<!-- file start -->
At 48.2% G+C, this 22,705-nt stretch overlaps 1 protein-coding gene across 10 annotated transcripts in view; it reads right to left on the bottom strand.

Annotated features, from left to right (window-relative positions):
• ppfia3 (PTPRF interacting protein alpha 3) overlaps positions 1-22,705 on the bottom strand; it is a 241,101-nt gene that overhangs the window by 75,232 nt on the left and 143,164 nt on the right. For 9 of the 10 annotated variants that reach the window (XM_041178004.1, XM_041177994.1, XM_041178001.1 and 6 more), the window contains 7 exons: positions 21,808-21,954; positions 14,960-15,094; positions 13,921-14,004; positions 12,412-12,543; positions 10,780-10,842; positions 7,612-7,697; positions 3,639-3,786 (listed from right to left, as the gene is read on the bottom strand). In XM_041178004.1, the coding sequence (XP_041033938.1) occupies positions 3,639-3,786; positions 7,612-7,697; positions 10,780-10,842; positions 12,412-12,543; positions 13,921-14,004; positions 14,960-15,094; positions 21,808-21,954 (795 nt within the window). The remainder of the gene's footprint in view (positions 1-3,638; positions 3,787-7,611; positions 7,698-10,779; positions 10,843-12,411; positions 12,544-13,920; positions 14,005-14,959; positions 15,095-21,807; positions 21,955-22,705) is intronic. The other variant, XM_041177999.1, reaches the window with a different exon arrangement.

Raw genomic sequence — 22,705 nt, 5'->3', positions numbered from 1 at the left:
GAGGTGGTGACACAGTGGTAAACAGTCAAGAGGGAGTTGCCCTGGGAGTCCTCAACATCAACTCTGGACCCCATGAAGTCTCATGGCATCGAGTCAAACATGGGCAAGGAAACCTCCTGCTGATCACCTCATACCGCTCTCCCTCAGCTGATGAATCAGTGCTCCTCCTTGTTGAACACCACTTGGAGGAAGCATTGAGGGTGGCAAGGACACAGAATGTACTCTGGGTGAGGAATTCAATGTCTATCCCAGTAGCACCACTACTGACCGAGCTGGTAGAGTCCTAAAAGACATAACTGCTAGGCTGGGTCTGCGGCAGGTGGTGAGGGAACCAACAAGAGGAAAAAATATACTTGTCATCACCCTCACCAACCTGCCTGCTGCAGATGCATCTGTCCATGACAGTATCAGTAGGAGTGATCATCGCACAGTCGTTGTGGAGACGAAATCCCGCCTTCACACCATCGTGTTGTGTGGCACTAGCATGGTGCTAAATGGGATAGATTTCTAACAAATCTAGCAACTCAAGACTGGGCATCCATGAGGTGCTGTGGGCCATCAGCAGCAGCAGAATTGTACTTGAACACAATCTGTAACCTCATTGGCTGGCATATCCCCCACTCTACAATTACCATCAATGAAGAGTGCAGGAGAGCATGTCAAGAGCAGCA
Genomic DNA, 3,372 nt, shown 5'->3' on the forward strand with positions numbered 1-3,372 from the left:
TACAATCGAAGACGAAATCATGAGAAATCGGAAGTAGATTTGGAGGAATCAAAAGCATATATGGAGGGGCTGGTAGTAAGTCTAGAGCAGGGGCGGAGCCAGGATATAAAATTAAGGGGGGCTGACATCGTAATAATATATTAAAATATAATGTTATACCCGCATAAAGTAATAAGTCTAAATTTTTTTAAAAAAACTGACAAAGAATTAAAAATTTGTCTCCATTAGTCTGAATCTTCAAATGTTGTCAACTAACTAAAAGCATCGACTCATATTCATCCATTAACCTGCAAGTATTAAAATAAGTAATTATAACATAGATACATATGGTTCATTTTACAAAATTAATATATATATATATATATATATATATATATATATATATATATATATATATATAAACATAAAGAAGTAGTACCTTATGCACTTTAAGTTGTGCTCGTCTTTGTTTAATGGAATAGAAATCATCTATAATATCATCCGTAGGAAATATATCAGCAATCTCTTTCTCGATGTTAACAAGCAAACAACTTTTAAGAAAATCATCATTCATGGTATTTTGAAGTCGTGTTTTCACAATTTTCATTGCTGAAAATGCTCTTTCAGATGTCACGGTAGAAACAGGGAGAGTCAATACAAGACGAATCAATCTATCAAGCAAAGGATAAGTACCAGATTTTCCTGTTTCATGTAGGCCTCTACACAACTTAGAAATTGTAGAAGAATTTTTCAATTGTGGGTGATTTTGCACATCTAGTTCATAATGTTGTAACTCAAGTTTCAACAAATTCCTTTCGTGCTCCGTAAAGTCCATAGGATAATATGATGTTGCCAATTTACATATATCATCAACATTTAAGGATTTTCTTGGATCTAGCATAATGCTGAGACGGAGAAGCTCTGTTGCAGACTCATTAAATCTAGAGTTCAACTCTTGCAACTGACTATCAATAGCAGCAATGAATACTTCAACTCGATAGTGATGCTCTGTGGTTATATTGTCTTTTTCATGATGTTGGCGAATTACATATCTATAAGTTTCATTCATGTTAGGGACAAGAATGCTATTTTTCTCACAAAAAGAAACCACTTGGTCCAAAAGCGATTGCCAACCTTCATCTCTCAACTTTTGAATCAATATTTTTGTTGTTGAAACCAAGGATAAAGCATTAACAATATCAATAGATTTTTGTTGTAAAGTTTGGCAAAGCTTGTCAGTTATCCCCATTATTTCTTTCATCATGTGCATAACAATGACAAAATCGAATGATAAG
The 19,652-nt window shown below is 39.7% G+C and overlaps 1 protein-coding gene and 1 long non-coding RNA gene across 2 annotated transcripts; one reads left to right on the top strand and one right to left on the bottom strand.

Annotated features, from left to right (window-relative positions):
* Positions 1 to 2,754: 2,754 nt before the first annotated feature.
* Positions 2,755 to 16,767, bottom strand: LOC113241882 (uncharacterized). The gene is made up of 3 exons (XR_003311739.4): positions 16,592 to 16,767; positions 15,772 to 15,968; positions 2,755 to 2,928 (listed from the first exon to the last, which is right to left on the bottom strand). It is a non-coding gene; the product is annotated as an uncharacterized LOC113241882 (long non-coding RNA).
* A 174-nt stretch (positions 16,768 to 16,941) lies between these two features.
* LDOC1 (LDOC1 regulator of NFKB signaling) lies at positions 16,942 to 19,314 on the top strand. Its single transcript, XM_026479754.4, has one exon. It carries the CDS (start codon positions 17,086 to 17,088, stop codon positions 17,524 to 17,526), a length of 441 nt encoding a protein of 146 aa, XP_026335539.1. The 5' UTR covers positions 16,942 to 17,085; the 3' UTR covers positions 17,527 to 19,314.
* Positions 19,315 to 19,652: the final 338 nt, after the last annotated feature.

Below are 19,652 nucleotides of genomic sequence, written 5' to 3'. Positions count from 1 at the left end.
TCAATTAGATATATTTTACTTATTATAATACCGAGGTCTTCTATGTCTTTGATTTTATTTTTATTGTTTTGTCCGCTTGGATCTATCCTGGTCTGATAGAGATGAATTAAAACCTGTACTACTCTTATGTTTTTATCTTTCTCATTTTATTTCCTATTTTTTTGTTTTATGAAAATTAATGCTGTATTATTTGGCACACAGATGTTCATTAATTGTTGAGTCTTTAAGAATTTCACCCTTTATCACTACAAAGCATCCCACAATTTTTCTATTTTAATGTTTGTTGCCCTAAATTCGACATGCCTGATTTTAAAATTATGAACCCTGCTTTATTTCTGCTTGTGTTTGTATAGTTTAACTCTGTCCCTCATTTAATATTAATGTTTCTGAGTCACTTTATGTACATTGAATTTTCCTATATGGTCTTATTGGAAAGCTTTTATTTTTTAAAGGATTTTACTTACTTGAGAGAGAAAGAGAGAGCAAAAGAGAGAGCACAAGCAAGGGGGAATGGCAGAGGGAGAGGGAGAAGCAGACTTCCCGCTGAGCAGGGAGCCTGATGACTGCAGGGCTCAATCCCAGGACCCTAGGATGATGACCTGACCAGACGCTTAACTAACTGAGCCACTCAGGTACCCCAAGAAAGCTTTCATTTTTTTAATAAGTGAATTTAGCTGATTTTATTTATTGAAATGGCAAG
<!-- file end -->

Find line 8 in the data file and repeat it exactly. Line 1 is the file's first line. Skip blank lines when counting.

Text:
The 19,652-nt window shown below is 39.7% G+C and overlaps 1 protein-coding gene and 1 long non-coding RNA gene across 2 annotated transcripts; one reads left to right on the top strand and one right to left on the bottom strand.